Posts tagged as:

gulf oil spill

Since my post yesterday I’ve run across a few more organizations who are crucially involved with the Gulf oil spill in several different ways:

All three of these organizations have been awarded 4 stars by Charity Navigator, which means they are very very good at using donations effectively.

Also, I’m thinking through how we might hook up the volunteers with people who could help sponsor their travel expenses.  Do you have ideas about how to do this, or resources that might help it happen?  Please contribute your ideas in the comments below…


oil spill ways to help

by kye on May 25, 2010

This is a listing of a variety of specific ways you can help with the Gulf oil spill.

In compiling this list, my starting place was the article Heroes needed: how to help the victims of the Gulf Coast oil spill. I’ve added more specific information and live links, to make it easier to get involved.  If you can’t help in person, there are still several one-click opportunities to donate to the organizations who are on the ground and helping with wildlife rescue and cleanup.  No donation is too small.

· The National Wildlife Federation is working with the Coalition to Restore Coastal Louisiana; to get involved with these organizations you could donate to the NWF oil spill fund to help fund wildlife protection and cleanup in affected areas, or volunteer as a spotter for distressed wildlife, or volunteer to help with cleanup
· The International Bird Rescue and Research Center has sent a team of specialists to the region to help with oiled wildlife. If you spot oiled wildlife, call the Wildlife Reporting Hotline at 866-557-1401. Please note that oiled birds (or any other oiled wildlife) should not be captured, but reported to the hotline.  A couple of good ways to get involved with IBRRC are to adopt a bird, or set up a monthly donation.
· The National Audubon Society is recruiting volunteers to be trained to help wash oiled birds. They are also encouraging members of the public to contact the Interior Department and encourage them to halt the expansion of offshore oil drilling in the eastern United States.  The Audubon Society is asking that people NOT call them–please contact them online, as their phone lines are inundated.
· Alabama residents are asked to contact the Mobile Bay National Estuary Program at 251-431-6409; or contact the Mobile Baykeeper at 251- 433-4229 to volunteer anywhere along the Gulf Coast, or volunteer online at the Safe the Gulf website; you can also donate to the Coastal Estuary Restoration Fund (there is a field in the form where you can designate that your donation be used to help with the oil spill).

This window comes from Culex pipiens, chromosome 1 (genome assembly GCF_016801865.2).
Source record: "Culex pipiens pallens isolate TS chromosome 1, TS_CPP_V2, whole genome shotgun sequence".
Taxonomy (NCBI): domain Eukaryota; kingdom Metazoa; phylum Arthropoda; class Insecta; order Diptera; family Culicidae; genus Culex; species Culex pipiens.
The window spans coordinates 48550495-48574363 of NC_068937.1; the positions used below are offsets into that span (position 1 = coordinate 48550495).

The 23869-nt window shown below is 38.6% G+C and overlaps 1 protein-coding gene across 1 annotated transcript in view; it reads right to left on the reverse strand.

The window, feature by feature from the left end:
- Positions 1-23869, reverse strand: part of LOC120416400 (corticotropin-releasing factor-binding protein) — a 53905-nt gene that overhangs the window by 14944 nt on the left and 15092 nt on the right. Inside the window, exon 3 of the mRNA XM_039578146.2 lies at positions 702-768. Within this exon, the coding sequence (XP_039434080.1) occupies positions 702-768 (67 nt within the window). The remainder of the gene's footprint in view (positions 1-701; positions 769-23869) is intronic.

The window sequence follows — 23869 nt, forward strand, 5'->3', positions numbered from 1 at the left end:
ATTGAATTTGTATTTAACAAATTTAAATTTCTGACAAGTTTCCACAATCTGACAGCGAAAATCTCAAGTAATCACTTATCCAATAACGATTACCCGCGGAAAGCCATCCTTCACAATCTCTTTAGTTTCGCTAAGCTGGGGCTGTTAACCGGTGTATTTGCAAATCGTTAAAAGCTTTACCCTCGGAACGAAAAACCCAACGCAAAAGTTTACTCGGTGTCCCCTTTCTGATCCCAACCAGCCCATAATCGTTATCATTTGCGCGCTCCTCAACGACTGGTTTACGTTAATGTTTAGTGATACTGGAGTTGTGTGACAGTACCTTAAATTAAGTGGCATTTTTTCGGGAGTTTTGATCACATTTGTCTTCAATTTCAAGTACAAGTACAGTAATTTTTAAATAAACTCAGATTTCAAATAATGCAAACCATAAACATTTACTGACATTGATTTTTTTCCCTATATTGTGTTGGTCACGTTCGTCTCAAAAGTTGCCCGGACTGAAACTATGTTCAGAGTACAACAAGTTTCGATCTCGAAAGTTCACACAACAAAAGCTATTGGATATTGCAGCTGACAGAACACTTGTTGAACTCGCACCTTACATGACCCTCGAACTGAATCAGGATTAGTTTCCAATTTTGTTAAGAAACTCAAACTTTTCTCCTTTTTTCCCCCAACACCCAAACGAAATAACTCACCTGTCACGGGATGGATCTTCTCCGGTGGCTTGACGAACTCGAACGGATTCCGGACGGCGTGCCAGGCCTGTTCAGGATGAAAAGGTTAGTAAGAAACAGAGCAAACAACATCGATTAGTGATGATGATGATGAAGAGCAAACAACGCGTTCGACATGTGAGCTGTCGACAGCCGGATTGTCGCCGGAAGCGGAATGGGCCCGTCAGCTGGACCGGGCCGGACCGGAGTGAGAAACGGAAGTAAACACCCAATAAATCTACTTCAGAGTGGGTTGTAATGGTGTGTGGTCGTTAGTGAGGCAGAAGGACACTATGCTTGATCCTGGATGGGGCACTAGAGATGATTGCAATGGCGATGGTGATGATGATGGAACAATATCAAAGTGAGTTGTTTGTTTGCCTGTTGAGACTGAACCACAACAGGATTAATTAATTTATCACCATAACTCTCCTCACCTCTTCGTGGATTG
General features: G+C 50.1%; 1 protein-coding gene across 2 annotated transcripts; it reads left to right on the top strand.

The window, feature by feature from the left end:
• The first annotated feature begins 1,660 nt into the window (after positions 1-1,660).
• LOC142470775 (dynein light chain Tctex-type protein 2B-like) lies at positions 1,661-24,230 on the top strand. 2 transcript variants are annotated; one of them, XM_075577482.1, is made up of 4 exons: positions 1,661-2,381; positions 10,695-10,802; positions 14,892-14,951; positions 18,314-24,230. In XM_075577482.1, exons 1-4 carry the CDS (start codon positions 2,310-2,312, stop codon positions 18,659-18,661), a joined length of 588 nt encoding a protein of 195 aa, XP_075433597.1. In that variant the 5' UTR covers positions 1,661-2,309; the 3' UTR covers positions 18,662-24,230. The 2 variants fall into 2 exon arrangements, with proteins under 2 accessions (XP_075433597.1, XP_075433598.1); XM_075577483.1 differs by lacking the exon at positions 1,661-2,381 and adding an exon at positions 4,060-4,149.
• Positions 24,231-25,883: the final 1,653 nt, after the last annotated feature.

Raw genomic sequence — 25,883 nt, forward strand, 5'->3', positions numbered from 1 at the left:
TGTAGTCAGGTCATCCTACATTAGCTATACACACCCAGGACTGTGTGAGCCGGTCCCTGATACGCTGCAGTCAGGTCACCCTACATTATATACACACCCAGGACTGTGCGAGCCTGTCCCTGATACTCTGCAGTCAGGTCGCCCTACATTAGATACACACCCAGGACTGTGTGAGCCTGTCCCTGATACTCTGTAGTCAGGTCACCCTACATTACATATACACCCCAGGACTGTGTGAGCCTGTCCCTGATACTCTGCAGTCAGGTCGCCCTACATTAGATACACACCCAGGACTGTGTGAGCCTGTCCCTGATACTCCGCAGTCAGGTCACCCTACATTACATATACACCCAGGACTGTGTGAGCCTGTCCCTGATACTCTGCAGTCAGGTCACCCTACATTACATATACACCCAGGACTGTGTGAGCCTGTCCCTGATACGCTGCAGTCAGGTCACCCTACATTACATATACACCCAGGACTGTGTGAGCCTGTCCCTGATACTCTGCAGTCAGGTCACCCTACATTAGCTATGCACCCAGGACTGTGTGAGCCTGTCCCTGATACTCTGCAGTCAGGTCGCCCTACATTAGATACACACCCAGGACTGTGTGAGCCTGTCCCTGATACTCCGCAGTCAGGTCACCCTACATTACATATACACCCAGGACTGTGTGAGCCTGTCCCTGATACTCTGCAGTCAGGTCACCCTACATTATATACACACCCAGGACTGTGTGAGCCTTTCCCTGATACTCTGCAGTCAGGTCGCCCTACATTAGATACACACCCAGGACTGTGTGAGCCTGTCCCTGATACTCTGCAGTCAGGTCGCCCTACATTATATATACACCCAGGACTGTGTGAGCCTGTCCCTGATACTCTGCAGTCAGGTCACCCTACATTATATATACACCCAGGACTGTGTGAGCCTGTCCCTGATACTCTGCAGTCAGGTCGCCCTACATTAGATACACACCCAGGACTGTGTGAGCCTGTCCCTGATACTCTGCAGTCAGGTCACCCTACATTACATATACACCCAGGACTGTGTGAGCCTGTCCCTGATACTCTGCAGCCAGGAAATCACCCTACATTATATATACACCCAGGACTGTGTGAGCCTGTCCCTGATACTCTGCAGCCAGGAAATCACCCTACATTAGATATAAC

· Save Our Seabirds is a Florida bird rescue group that is looking for volunteers as its response team prepares to help oiled wildlife. To help, call 941-388-3010.  They also welcome donations.  Their volunteer coordinator has posted a list of sister organizations you could contact, as well.
· The Barataria Terrebonne National Estuary’s G.R.I.T. (Gulf Response Involvement Team) is looking for donations of life vests and other supplies as needed (their webpage says they will keep updating current needs).

The following suggestions were contributed by Clairee, a volunteer, in the comments field of the ‘Heroes’ article cited above:

MOST IMPORTANT TO REMEMBER: Just because you might not be able to get there in person doesn’t mean you can’t help in a very direct way. Volunteer to help in your local wildlife shelter to help take up the slack of those trained individuals who are about to leave for the gulf, or want to go but can’t find anyone to help cover their duties at home. Plus, you’ll start getting that wildlife experience in doing so. Win/win.

Sponsor a volunteer. If you know someone who is about to go to the gulf, sponsor them. Travel expenses add up. A gift certificate to a gas station might be just the thing to ease the financial burden on a volunteer. Or if you have a coworker who needs to get off of work to go volunteer, cover shifts for them. Do whatever you can to help that trained volunteer get to the site and do their job.


a different way to think about the oil spill

May 19, 2010

Last night I saw video footage of the BP oil spill here and here.  I had already been deeply concerned about it; seeing the footage, I was grief-stricken. At first, I was focused on the horror of it.  I saw that the thing had already happened. I felt the death of all that life very […]

Read the rest →